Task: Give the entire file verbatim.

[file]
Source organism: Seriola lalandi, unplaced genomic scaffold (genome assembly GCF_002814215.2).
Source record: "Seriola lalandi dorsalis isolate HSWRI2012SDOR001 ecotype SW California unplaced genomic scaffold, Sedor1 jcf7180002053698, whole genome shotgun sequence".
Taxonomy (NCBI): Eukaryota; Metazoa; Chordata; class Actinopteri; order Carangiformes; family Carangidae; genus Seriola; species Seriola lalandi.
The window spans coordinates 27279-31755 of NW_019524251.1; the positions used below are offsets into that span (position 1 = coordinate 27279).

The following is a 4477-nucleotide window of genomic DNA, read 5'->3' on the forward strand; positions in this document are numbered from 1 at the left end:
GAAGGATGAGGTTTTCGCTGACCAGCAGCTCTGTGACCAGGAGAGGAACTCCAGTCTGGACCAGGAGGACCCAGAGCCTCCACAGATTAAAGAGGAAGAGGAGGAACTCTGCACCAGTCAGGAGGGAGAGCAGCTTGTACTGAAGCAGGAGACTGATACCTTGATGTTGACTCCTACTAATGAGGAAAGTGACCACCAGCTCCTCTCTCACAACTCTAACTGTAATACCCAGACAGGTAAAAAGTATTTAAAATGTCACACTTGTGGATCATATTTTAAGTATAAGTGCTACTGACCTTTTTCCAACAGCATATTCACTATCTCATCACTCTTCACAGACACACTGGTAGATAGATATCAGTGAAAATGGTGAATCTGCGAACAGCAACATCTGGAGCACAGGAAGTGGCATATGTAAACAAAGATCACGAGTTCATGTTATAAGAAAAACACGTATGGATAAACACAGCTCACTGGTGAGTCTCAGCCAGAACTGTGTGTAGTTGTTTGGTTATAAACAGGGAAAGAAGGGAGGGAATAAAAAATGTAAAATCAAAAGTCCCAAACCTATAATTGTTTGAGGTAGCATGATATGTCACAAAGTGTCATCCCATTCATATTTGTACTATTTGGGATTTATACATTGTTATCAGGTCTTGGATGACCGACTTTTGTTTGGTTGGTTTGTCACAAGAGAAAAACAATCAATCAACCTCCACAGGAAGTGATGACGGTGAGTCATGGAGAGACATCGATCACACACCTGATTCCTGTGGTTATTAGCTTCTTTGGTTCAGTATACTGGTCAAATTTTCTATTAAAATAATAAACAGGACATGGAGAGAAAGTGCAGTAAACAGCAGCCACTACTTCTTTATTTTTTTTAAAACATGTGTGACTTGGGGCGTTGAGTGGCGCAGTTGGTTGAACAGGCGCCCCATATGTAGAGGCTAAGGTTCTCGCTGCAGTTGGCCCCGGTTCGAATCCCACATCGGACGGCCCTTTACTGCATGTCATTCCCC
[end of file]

Source organism: Seriola lalandi, unplaced genomic scaffold (genome assembly GCF_002814215.2).
Source record: "Seriola lalandi dorsalis isolate HSWRI2012SDOR001 ecotype SW California unplaced genomic scaffold, Sedor1 jcf7180002053698, whole genome shotgun sequence".
Taxonomy (NCBI): Eukaryota; Metazoa; Chordata; class Actinopteri; order Carangiformes; family Carangidae; genus Seriola; species Seriola lalandi.
The window spans coordinates 27279-31755 of NW_019524251.1; the positions used below are offsets into that span (position 1 = coordinate 27279).

The following is a 4477-nucleotide window of genomic DNA, read 5'->3' on the forward strand; positions in this document are numbered from 1 at the left end:
GAAGGATGAGGTTTTCGCTGACCAGCAGCTCTGTGACCAGGAGAGGAACTCCAGTCTGGACCAGGAGGACCCAGAGCCTCCACAGATTAAAGAGGAAGAGGAGGAACTCTGCACCAGTCAGGAGGGAGAGCAGCTTGTACTGAAGCAGGAGACTGATACCTTGATGTTGACTCCTACTAATGAGGAAAGTGACCACCAGCTCCTCTCTCACAACTCTAACTGTAATACCCAGACAGGTAAAAAGTATTTAAAATGTCACACTTGTGGATCATATTTTAAGTATAAGTGCTACTGACCTTTTTCCAACAGCATATTCACTATCTCATCACTCTTCACAGACACACTGGTAGATAGATATCAGTGAAAATGGTGAATCTGCGAACAGCAACATCTGGAGCACAGGAAGTGGCATATGTAAACAAAGATCACGAGTTCATGTTATAAGAAAAACACGTATGGATAAACACAGCTCACTGGTGAGTCTCAGCCAGAACTGTGTGTAGTTGTTTGGTTATAAACAGGGAAAGAAGGGAGGGAATAAAAAATGTAAAATCAAAAGTCCCAAACCTATAATTGTTTGAGGTAGCATGATATGTCACAAAGTGTCATCCCATTCATATTTGTACTATTTGGGATTTATACATTGTTATCAGGTCTTGGATGACCGACTTTTGTTTGGTTGGTTTGTCACAAGAGAAAAACAATCAATCAACCTCCACAGGAAGTGATGACGGTGAGTCATGGAGAGACATCGATCACACACCTGATTCCTGTGGTTATTAGCTTCTTTGGTTCAGTATACTGGTCAAATTTTCTATTAAAATAATAAACAGGACATGGAGAGAAAGTGCAGTAAACAGCAGCCACTACTTCTTTATTTTTTTTAAAACATGTGTGACTTGGGGCGTTGAGTGGCGCAGTTGGTTGAACAGGCGCCCCATATGTAGAGGCTAAGGTTCTCGCTGCAGTTGGCCCCGGTTCGAATCCCACATCGGACGGCCCTTTACTGCATGTCATTCCCC